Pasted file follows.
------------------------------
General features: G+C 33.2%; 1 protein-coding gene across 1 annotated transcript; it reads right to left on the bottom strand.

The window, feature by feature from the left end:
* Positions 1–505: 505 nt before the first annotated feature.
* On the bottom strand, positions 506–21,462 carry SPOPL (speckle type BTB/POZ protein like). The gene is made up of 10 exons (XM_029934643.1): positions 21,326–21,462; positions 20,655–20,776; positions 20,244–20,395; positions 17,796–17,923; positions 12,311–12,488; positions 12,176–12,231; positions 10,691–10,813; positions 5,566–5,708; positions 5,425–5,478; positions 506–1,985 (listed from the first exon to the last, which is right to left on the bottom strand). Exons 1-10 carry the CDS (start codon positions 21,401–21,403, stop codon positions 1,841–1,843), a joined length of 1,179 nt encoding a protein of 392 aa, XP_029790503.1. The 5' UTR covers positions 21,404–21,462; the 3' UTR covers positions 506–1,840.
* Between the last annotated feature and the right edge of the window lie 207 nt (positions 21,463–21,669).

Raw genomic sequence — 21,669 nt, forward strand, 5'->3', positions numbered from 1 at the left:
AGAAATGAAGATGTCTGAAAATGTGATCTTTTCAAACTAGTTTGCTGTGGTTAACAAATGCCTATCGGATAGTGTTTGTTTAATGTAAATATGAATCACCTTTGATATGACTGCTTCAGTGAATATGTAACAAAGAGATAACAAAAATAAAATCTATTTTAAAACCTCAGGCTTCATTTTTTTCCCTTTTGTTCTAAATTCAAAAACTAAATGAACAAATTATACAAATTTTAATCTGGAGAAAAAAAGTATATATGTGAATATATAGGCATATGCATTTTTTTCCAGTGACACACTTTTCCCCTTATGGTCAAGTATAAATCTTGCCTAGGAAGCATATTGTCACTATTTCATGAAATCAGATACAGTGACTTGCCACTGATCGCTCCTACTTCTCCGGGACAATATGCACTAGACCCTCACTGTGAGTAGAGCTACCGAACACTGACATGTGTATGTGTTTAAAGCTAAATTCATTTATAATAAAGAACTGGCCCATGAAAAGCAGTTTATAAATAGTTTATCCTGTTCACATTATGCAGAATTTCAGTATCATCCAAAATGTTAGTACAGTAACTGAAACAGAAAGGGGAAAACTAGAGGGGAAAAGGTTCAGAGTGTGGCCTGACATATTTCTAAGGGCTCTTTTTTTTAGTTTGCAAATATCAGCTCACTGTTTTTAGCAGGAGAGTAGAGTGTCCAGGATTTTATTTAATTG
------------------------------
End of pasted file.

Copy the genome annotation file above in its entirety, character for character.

General features: G+C 33.2%; 1 protein-coding gene across 1 annotated transcript; it reads right to left on the bottom strand.

The window, feature by feature from the left end:
* Positions 1–505: 505 nt before the first annotated feature.
* On the bottom strand, positions 506–21,462 carry SPOPL (speckle type BTB/POZ protein like). The gene is made up of 10 exons (XM_029934643.1): positions 21,326–21,462; positions 20,655–20,776; positions 20,244–20,395; positions 17,796–17,923; positions 12,311–12,488; positions 12,176–12,231; positions 10,691–10,813; positions 5,566–5,708; positions 5,425–5,478; positions 506–1,985 (listed from the first exon to the last, which is right to left on the bottom strand). Exons 1-10 carry the CDS (start codon positions 21,401–21,403, stop codon positions 1,841–1,843), a joined length of 1,179 nt encoding a protein of 392 aa, XP_029790503.1. The 5' UTR covers positions 21,404–21,462; the 3' UTR covers positions 506–1,840.
* Between the last annotated feature and the right edge of the window lie 207 nt (positions 21,463–21,669).

Raw genomic sequence — 21,669 nt, forward strand, 5'->3', positions numbered from 1 at the left:
AGAAATGAAGATGTCTGAAAATGTGATCTTTTCAAACTAGTTTGCTGTGGTTAACAAATGCCTATCGGATAGTGTTTGTTTAATGTAAATATGAATCACCTTTGATATGACTGCTTCAGTGAATATGTAACAAAGAGATAACAAAAATAAAATCTATTTTAAAACCTCAGGCTTCATTTTTTTCCCTTTTGTTCTAAATTCAAAAACTAAATGAACAAATTATACAAATTTTAATCTGGAGAAAAAAAGTATATATGTGAATATATAGGCATATGCATTTTTTTCCAGTGACACACTTTTCCCCTTATGGTCAAGTATAAATCTTGCCTAGGAAGCATATTGTCACTATTTCATGAAATCAGATACAGTGACTTGCCACTGATCGCTCCTACTTCTCCGGGACAATATGCACTAGACCCTCACTGTGAGTAGAGCTACCGAACACTGACATGTGTATGTGTTTAAAGCTAAATTCATTTATAATAAAGAACTGGCCCATGAAAAGCAGTTTATAAATAGTTTATCCTGTTCACATTATGCAGAATTTCAGTATCATCCAAAATGTTAGTACAGTAACTGAAACAGAAAGGGGAAAACTAGAGGGGAAAAGGTTCAGAGTGTGGCCTGACATATTTCTAAGGGCTCTTTTTTTTAGTTTGCAAATATCAGCTCACTGTTTTTAGCAGGAGAGTAGAGTGTCCAGGATTTTATTTAATTG